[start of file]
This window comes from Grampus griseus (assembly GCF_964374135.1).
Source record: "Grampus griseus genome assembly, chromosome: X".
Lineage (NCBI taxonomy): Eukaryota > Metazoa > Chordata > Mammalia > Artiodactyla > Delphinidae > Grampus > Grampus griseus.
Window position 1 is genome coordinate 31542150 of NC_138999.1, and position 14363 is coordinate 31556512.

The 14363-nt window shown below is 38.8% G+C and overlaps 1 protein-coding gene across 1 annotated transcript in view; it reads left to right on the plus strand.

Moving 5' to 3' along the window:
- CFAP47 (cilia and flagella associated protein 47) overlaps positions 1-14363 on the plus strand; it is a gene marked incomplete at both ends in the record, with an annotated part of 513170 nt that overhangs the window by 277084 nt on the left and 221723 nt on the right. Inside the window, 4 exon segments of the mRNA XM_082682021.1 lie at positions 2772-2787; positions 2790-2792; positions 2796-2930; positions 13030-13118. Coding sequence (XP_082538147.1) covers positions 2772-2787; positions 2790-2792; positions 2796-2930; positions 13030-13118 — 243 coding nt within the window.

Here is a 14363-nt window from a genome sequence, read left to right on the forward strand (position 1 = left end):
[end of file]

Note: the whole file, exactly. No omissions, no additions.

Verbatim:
This window comes from Grampus griseus (assembly GCF_964374135.1).
Source record: "Grampus griseus genome assembly, chromosome: X".
Lineage (NCBI taxonomy): Eukaryota > Metazoa > Chordata > Mammalia > Artiodactyla > Delphinidae > Grampus > Grampus griseus.
Window position 1 is genome coordinate 31542150 of NC_138999.1, and position 14363 is coordinate 31556512.

The 14363-nt window shown below is 38.8% G+C and overlaps 1 protein-coding gene across 1 annotated transcript in view; it reads left to right on the plus strand.

Moving 5' to 3' along the window:
- CFAP47 (cilia and flagella associated protein 47) overlaps positions 1-14363 on the plus strand; it is a gene marked incomplete at both ends in the record, with an annotated part of 513170 nt that overhangs the window by 277084 nt on the left and 221723 nt on the right. Inside the window, 4 exon segments of the mRNA XM_082682021.1 lie at positions 2772-2787; positions 2790-2792; positions 2796-2930; positions 13030-13118. Coding sequence (XP_082538147.1) covers positions 2772-2787; positions 2790-2792; positions 2796-2930; positions 13030-13118 — 243 coding nt within the window.

Here is a 14363-nt window from a genome sequence, read left to right on the forward strand (position 1 = left end):